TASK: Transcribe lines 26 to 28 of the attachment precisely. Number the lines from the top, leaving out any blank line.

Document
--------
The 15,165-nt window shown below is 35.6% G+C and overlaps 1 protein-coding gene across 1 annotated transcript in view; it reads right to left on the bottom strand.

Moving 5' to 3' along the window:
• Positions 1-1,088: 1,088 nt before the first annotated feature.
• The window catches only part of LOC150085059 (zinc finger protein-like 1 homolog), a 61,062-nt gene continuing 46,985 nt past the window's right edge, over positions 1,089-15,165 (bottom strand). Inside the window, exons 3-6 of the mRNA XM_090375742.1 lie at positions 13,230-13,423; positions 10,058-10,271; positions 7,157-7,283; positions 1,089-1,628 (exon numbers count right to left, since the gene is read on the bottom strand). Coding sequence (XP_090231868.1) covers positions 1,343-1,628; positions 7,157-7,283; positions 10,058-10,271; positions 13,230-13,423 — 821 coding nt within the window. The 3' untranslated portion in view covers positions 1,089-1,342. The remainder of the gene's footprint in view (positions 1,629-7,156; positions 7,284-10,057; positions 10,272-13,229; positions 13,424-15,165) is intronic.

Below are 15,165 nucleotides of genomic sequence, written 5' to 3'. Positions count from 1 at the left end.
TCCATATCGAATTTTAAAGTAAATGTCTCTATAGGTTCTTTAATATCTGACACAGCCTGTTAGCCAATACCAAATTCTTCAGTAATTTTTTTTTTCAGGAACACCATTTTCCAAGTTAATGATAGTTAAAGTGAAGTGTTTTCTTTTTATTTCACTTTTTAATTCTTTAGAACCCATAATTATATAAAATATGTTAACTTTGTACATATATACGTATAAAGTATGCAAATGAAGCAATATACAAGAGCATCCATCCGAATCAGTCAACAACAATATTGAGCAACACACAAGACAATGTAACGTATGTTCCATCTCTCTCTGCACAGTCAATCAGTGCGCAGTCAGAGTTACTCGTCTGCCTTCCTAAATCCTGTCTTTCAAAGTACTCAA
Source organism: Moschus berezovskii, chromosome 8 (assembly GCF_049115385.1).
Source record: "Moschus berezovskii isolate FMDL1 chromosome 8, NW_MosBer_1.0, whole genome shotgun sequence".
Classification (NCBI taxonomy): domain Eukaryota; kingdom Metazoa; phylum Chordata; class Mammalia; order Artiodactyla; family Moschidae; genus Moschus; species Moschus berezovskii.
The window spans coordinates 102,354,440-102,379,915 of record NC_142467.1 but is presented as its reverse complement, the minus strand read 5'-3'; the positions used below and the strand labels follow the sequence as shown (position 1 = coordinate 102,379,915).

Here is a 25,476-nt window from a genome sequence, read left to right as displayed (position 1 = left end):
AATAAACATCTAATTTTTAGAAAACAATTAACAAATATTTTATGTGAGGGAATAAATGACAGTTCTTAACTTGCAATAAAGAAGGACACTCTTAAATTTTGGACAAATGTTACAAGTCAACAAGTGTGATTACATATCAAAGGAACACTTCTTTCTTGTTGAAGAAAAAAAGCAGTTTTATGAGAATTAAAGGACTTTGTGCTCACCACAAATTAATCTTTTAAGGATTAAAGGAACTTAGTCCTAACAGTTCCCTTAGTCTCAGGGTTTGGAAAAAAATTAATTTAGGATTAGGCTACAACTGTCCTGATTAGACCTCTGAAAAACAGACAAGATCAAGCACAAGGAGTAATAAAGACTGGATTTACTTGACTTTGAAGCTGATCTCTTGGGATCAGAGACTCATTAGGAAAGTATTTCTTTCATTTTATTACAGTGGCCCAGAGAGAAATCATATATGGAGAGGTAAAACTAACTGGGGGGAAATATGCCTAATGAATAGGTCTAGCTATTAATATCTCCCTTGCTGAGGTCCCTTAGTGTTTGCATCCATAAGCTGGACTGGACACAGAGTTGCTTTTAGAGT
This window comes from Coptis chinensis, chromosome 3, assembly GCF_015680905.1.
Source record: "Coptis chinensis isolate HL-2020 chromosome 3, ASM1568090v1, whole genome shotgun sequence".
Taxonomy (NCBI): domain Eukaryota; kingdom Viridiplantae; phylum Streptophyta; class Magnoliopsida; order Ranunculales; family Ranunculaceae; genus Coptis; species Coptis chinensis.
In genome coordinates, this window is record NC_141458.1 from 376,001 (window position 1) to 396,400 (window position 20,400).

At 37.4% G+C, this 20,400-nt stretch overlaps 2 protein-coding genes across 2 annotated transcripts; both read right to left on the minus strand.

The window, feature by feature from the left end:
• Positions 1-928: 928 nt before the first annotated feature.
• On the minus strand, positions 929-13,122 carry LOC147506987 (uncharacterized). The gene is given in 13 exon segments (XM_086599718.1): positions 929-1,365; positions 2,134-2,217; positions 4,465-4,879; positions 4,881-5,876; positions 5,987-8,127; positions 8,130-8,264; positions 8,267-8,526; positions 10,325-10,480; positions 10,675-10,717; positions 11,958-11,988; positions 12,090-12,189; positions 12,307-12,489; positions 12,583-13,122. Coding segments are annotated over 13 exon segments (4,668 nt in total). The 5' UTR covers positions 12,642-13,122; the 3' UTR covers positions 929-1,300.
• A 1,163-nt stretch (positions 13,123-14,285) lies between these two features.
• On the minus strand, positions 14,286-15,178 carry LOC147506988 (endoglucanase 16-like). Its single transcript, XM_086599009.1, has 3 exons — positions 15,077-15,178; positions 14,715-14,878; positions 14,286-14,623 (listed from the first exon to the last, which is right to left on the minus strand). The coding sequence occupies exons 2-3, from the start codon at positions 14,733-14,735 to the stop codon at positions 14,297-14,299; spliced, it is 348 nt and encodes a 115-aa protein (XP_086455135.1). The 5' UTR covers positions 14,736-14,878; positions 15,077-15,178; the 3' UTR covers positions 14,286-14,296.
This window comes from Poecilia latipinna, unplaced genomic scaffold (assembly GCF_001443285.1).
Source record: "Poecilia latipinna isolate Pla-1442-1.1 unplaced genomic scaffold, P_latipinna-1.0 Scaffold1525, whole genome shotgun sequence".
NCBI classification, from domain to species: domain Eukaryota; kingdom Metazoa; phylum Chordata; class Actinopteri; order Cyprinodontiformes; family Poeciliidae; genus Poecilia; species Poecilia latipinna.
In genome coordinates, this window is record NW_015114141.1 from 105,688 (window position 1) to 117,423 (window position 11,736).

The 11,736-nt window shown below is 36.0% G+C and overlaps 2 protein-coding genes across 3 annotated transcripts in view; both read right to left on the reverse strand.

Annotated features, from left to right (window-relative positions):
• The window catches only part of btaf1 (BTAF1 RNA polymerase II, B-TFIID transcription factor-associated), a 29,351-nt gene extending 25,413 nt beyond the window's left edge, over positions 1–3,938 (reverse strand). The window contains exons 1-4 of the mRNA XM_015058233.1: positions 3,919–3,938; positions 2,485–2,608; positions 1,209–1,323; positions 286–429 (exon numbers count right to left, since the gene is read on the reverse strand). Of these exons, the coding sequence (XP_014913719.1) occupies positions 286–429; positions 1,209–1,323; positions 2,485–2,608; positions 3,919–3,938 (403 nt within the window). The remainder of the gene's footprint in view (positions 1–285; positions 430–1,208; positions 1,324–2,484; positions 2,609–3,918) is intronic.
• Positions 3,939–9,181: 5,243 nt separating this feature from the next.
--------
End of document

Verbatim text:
In genome coordinates, this window is record NW_015114141.1 from 105,688 (window position 1) to 117,423 (window position 11,736).

The 11,736-nt window shown below is 36.0% G+C and overlaps 2 protein-coding genes across 3 annotated transcripts in view; both read right to left on the reverse strand.

Annotated features, from left to right (window-relative positions):